When I worked in wine retail, I was so hypersensitive to customer expectations that I would often over-explain my recommendations to make sure everything was clear up front. For example, whenever I helped a client with an old and rare selection, I made sure to check off every potential misunderstanding about mature wine on my list:
Do you have experience drinking older vintages?
Do you have experience opening older bottles?
Do you like the earthier, more robust flavor of older wine?
And so on.
Even if the customer ended up being a complete expert, wise to the landmines of older bottles, I wanted to make sure no one left the store unaware of what they were getting into. Because older wines are expensive, people tend to buy them when looking for an extravagant gift. What many consumers don’t know, however, is that old wine is an acquired taste that requires a certain amount of experience, so you really need to know your audience. The corks tend to be weaker, there’s often sediment that needs to be filtered, the wines can have a mustier, funkier character, etc. For someone used to popping and pouring a young California cabernet, an older Bordeaux or Burgundy couldn’t be more different. Hence, why it’s so important to manage the expectations.
Because of my customer service background, I’m keenly observant of poor customer service in other fields and when I encounter an experience that’s blatantly sloppy and unclear, it blows my mind. Take my recent transaction with my local veterinarian. One of my good friends is a vet tech and, when moving my cats to Los Angeles, she recommended I give them a light dose of Xanax to take the edge off the stress. I took her advice to my vet in the Bay Area and asked for a small Xanax prescription, giving my reasons over the phone. She said no problem and that I could pick up the pills that afternoon. Not wanting to get caught off guard by any allergies or side effects, I decided to do a test run before the big day, taking the whole morning to observe and comfort my babies after dosing them.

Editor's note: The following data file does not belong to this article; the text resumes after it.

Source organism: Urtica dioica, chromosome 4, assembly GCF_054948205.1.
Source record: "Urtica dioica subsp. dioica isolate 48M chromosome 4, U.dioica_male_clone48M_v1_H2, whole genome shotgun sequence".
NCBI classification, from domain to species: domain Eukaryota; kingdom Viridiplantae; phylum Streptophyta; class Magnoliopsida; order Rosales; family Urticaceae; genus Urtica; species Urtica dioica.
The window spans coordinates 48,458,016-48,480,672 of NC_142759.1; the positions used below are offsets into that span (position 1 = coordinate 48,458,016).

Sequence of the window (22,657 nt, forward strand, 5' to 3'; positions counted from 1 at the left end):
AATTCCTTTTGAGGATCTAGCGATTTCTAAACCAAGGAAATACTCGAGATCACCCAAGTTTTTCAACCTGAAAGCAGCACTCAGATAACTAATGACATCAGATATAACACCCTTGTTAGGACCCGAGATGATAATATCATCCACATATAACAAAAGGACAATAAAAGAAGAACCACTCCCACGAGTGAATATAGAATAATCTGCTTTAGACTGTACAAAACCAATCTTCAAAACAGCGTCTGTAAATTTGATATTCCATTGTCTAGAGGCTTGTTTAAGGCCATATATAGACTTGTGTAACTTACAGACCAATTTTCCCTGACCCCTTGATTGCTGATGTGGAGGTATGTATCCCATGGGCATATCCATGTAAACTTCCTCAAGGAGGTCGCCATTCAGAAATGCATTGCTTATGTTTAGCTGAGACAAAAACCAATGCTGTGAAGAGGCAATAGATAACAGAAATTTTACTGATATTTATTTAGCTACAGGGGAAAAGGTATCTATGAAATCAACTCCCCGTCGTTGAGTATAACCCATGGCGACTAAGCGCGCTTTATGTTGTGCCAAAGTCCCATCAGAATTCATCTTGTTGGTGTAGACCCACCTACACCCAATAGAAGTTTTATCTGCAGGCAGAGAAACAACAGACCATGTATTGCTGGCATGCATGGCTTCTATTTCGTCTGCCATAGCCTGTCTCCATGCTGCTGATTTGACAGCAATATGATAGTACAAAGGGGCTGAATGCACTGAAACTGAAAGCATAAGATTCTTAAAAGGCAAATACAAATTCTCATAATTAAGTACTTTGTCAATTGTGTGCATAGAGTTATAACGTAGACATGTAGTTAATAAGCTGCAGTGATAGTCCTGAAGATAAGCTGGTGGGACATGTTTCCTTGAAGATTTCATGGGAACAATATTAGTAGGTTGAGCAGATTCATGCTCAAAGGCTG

Within fifteen minutes of taking the Xanax, one of my cats was not right. She was stumbling everywhere, completely disoriented, and scared. It was literally the opposite of what I was hoping for. Rather than distressing my cats, the Xanax was making them act skittish, dizzy, and drunk. I immediately called my friend to ask her if this was normal, and she asked me to give her the name of the medication.
“Oh man, are you kidding me?” she said, incredulously. “That’s not Xanax. That’s a fucking tranquilizer!”
I won't go into all the details, but of course I was livid with my vet for giving me a completely different drug, with no details about the side effects, no information about the expectations, and no explanation as to why she chose to give me Acepromazine instead of Xanax. I was also livid with myself for not realizing that I had been the victim of terrible customer service before subjecting my cats to that nightmare. Needless to say, I’ll never go to that vet again. Just like I know that any customer expecting silky sweet cabernet who shelled out $100 on a 1990 Calon Segur on my recommendation, only to end up unexpectedly with a disintegrated cork and a glass full of sediment would likely never shop with me again.
Misunderstandings happen. Miscommunications happen. But a failure to manage expectations is inexcusable in any industry. It’s the most important part of building trust.